“Show, Don’t Tell”—How To Get It Right

Ah, “Show, don’t tell”—the words conjure up memories of red ink on high school English papers. But for many writers, knowing how to “show” and not “tell” is just as tricky now as it was in freshman year. So, what does it mean exactly?

Academic and technical writers are faced with the task of spelling things out for their audience; their job is to present information as clearly as possible. Their writing is all “tell” and no “show.” But as a creative writer, if you offer nothing but plain and factual details, you’re going to bore readers. Your job is to entertain, to elicit emotion, to activate the right sides of readers’ brains. And this is where showing, rather than telling, comes into play.

In creative writing, to “show” is to present a character trait, plot point, or aspect of setting through thoughts, senses, actions, metaphors, or another literary device. In other words, you don’t want to tell the reader that a character is a certain way; rather, you want to provide clues for the reader to deduce it on his or her own.

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Respect your characters, even the ­minor ones. In art, as in life, everyone is the hero of their own particular story; it is worth thinking about what your minor characters’ stories are, even though they may intersect only slightly with your protagonist’s.
Sarah Waters

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The Key Element To Success Many Writers Avoid - Huffington Post Books/Writer's Relief

We all know that success as a writer depends on: 1) writing something worth reading and 2) getting published. (Thanks, Captain Obvious!) But while most writers have no problem understanding and even embracing the time and effort required to accomplish these two goals, there’s a third, essential element of becoming a successful author that many writers shun: self-promotion.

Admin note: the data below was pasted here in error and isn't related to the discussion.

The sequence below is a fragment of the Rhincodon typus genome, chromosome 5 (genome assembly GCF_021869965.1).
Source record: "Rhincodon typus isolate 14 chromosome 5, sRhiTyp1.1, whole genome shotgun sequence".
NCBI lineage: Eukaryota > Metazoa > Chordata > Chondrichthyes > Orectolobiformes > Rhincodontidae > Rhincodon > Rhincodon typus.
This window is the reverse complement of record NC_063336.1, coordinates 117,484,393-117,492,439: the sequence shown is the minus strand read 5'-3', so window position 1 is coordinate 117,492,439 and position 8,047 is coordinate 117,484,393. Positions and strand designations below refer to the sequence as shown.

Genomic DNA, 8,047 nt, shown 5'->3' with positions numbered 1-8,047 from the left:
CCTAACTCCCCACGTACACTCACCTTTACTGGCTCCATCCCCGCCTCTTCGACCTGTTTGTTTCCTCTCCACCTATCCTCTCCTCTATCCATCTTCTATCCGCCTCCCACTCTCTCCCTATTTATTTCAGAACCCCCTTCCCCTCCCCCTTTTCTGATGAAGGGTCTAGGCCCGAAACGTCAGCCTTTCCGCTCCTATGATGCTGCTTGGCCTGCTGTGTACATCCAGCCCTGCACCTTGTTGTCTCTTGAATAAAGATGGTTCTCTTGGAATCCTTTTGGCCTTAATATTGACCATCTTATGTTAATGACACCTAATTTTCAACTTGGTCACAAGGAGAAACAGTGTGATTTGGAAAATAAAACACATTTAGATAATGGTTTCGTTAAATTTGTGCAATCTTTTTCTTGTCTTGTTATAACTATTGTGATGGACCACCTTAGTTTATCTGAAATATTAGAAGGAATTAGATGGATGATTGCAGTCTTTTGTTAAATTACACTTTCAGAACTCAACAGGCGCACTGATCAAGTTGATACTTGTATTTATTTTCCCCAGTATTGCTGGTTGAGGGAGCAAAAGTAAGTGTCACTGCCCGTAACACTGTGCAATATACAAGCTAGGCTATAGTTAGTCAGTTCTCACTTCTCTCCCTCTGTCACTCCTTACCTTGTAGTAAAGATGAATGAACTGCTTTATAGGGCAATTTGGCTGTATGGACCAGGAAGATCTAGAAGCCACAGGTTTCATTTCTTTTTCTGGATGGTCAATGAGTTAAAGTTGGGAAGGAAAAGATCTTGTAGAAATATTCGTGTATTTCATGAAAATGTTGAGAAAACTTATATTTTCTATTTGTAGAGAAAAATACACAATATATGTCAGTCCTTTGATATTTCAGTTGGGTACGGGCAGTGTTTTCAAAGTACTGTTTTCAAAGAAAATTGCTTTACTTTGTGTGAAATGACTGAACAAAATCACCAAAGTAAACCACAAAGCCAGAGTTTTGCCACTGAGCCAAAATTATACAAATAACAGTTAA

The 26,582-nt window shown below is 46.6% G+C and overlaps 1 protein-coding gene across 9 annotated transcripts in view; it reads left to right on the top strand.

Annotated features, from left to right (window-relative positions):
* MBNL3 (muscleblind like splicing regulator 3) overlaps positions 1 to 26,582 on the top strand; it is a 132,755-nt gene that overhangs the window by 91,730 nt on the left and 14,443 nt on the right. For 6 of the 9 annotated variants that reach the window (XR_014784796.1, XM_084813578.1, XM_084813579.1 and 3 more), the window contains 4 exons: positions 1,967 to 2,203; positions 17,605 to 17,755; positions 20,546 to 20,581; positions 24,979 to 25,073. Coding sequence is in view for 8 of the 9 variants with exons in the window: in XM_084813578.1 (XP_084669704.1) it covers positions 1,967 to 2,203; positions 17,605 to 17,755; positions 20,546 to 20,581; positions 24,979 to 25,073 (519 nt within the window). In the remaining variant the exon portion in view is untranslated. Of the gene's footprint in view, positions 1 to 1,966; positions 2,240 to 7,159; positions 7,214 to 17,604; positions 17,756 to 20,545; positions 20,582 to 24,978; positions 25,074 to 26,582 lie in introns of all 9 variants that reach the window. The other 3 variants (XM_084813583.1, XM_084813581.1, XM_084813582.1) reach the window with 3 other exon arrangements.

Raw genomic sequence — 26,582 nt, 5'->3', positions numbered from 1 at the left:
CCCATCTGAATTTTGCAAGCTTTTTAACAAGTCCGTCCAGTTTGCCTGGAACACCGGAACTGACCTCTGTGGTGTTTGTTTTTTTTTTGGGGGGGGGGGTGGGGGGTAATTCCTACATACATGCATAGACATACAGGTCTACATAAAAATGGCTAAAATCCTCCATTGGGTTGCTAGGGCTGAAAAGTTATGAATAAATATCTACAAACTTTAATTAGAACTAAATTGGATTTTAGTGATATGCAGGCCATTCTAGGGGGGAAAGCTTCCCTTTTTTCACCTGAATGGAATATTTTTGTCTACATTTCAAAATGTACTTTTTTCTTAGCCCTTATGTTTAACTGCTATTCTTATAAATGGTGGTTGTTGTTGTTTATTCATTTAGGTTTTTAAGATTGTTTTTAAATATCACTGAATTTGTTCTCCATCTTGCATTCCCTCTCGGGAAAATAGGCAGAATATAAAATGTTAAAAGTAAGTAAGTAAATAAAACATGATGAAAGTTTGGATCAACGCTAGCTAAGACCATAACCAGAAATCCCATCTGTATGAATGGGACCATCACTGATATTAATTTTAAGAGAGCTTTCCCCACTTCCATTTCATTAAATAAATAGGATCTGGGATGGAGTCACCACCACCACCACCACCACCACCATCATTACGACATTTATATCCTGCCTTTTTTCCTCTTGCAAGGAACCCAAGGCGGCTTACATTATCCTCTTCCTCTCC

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Apps For Writers On The Go - Web Design Relief

Author Robert Louis Stevenson once said, “I kept always two books in my pocket, one to read, one to write in.” Lucky for us, we live in an age where we can have our reading and writing materials all in one smaller and more convenient place! If you own a smartphone or tablet, you have options when the urge to create strikes while you’re away from your computer or notebook. Check out this list of great apps for writers that you can start using today!

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characterdesigninspiration:

Quite a few people requested some form of trait/personality generator, and here’s the result!  I wanted to keep it vague enough that the options could work for any universe, be it modern, fantasy, scifi, or anything else, so these are really just the basics. Remember that a character is much more than a list of traits, and this should only be used as a starting point– I tried to include a variety of things, but further development is definitely a must.

Could pair well with the gender and sexuality generator.

To Play: Click and drag each gif, or if that isn’t working/you’re on mobile, just take a screenshot of the whole thing (multiple screenshots may be required if you want more than one trait from each category).

(via writingfrenzies)